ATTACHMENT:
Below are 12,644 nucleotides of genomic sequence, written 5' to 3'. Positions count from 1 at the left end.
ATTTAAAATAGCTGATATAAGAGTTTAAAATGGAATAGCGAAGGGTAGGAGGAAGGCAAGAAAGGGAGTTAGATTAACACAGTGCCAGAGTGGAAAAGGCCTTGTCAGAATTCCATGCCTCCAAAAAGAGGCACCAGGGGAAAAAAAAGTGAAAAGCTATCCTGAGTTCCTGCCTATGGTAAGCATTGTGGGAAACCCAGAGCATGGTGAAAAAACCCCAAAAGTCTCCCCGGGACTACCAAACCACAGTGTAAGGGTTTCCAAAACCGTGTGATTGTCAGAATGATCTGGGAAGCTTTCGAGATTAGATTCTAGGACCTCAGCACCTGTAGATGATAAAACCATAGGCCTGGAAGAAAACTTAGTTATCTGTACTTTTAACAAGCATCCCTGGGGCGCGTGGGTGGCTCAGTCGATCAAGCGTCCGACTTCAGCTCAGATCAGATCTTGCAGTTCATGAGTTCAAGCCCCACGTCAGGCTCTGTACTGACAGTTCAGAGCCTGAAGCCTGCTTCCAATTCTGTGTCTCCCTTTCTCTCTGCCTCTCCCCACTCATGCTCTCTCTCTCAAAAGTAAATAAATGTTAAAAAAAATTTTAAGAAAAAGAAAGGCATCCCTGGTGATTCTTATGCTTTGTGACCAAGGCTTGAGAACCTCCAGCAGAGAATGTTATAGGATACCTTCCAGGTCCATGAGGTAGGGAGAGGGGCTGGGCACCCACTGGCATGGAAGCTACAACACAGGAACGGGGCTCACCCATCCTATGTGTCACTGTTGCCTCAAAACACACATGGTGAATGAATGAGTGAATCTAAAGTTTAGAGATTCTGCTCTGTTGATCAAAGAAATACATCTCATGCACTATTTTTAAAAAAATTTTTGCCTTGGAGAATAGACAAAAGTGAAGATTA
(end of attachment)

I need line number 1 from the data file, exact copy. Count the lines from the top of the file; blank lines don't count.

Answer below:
Below are 12,644 nucleotides of genomic sequence, written 5' to 3'. Positions count from 1 at the left end.